A Comparative Analysis of 2D Computer-Aided Estimating (CAE) and BIM Estimating Procedures

A Comparative Analysis of 2D Computer-Aided Estimating (CAE) and BIM Estimating Procedures

Oluwole Alfred Olatunji (University of Newcastle, Australia) and William David Sher (University of Newcastle, Australia)
DOI: 10.4018/978-1-60566-928-1.ch008
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Abstract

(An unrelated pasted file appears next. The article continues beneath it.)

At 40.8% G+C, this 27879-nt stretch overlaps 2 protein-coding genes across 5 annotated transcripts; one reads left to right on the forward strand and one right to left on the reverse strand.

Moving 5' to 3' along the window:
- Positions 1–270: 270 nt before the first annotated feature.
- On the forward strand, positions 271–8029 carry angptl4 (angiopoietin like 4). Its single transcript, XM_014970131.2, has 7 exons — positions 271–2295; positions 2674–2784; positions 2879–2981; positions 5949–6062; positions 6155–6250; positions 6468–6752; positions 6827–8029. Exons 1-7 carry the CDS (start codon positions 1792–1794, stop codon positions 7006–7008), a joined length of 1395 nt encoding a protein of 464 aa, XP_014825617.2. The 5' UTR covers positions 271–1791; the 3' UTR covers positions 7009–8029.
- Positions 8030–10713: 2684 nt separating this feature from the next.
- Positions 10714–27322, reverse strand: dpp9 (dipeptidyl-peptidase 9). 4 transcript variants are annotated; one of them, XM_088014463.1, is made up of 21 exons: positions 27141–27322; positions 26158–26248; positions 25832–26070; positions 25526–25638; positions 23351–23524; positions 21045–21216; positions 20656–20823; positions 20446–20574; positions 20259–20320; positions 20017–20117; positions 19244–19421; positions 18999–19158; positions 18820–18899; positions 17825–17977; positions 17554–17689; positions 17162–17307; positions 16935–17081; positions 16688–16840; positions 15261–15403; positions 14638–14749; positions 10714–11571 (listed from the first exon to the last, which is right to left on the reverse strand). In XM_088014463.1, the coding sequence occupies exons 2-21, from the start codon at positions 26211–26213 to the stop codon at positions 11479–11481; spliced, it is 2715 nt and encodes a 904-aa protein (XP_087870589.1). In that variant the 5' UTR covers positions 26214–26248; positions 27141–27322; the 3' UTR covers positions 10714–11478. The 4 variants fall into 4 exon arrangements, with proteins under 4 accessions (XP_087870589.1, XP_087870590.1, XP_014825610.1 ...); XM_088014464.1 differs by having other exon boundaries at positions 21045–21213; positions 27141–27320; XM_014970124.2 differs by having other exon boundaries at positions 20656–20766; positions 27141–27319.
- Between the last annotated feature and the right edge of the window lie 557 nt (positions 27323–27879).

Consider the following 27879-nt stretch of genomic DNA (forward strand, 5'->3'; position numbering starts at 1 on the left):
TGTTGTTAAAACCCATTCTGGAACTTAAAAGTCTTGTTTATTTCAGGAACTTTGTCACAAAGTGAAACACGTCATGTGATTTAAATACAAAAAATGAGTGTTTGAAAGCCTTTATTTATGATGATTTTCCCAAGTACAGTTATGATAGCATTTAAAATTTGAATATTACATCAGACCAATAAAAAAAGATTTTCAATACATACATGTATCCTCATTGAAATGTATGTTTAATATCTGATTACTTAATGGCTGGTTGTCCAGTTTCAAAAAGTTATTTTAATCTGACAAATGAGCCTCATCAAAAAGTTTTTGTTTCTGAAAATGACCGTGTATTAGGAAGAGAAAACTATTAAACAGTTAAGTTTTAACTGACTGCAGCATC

Most estimators are trained with, and are used to, manual and Computer-Aided Design and Drafting (CADD) two dimensional (2D) drawings. The spatio-temporal limitations of these designs complicate information management, estimators’ judgments, speed and accuracy. In addition, conventional estimating practices also need to cater to the nuances of diverse standard methods of measurements (SMM) and unstable market conditions. Building Information Modeling (BIM) promises major improvements that overcome the limitations of conventional 2D methods in both design and construction processes. It provides platforms for value integration, robust information sources, simultaneous access to design database, automated quantification, project visualization and simulation, among others capabilities. These capabilities facilitate accuracy, objective risk assessment, comprehensive information management and early integration of cost management principles during design. Arguably, the uptake of Information Technology (IT) in construction is increasing and this discipline-specific study on BIM highlights its considerable potential for improving professional service delivery. Consequently, the integration of BIM and process driven Computer-Aided Estimating (CAE) tools and applications provide robust opportunities for process improvement in Architectural, Engineering, Construction and Facilities Management (AECFM) industries. As part of a research initiative, this chapter reviews the impacts of BIM on cost estimating procedures. In a bid to develop a conceptual framework for underpinning BIM-propelled changes in estimating practice, CAE applications are categorized and compared. Moreover, some features for producing automated quantities from BIMs are compared with provisions of SMM used by estimators. The research concludes with recommendations about the capacity of BIM to revolutionize construction procurement and systems.